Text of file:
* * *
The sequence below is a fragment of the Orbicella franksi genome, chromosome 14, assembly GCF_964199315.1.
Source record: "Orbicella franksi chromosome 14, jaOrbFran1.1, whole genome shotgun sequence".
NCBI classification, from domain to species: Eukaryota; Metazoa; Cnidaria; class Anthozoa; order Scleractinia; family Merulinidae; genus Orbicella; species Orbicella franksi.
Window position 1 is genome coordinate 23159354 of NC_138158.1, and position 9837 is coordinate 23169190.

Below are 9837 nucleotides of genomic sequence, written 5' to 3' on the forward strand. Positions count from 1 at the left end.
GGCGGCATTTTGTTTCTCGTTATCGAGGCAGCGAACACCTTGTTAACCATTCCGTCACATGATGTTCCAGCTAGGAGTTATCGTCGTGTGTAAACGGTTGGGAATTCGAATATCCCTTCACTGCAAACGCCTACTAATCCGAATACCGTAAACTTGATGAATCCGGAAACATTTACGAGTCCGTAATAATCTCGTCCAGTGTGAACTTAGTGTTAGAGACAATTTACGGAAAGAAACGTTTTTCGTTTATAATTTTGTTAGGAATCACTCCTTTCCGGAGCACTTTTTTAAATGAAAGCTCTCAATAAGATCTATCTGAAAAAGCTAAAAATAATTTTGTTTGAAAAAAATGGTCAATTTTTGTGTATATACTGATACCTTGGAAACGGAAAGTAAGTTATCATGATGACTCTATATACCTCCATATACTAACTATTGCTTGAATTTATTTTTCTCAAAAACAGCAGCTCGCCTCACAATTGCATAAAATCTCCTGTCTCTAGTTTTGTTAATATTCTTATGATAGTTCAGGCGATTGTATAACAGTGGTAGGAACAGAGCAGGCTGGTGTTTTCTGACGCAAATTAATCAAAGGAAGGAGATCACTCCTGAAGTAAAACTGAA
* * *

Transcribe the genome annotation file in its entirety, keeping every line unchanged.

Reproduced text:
The sequence below is a fragment of the Orbicella franksi genome, chromosome 14, assembly GCF_964199315.1.
Source record: "Orbicella franksi chromosome 14, jaOrbFran1.1, whole genome shotgun sequence".
NCBI classification, from domain to species: Eukaryota; Metazoa; Cnidaria; class Anthozoa; order Scleractinia; family Merulinidae; genus Orbicella; species Orbicella franksi.
Window position 1 is genome coordinate 23159354 of NC_138158.1, and position 9837 is coordinate 23169190.

Below are 9837 nucleotides of genomic sequence, written 5' to 3' on the forward strand. Positions count from 1 at the left end.
GGCGGCATTTTGTTTCTCGTTATCGAGGCAGCGAACACCTTGTTAACCATTCCGTCACATGATGTTCCAGCTAGGAGTTATCGTCGTGTGTAAACGGTTGGGAATTCGAATATCCCTTCACTGCAAACGCCTACTAATCCGAATACCGTAAACTTGATGAATCCGGAAACATTTACGAGTCCGTAATAATCTCGTCCAGTGTGAACTTAGTGTTAGAGACAATTTACGGAAAGAAACGTTTTTCGTTTATAATTTTGTTAGGAATCACTCCTTTCCGGAGCACTTTTTTAAATGAAAGCTCTCAATAAGATCTATCTGAAAAAGCTAAAAATAATTTTGTTTGAAAAAAATGGTCAATTTTTGTGTATATACTGATACCTTGGAAACGGAAAGTAAGTTATCATGATGACTCTATATACCTCCATATACTAACTATTGCTTGAATTTATTTTTCTCAAAAACAGCAGCTCGCCTCACAATTGCATAAAATCTCCTGTCTCTAGTTTTGTTAATATTCTTATGATAGTTCAGGCGATTGTATAACAGTGGTAGGAACAGAGCAGGCTGGTGTTTTCTGACGCAAATTAATCAAAGGAAGGAGATCACTCCTGAAGTAAAACTGAA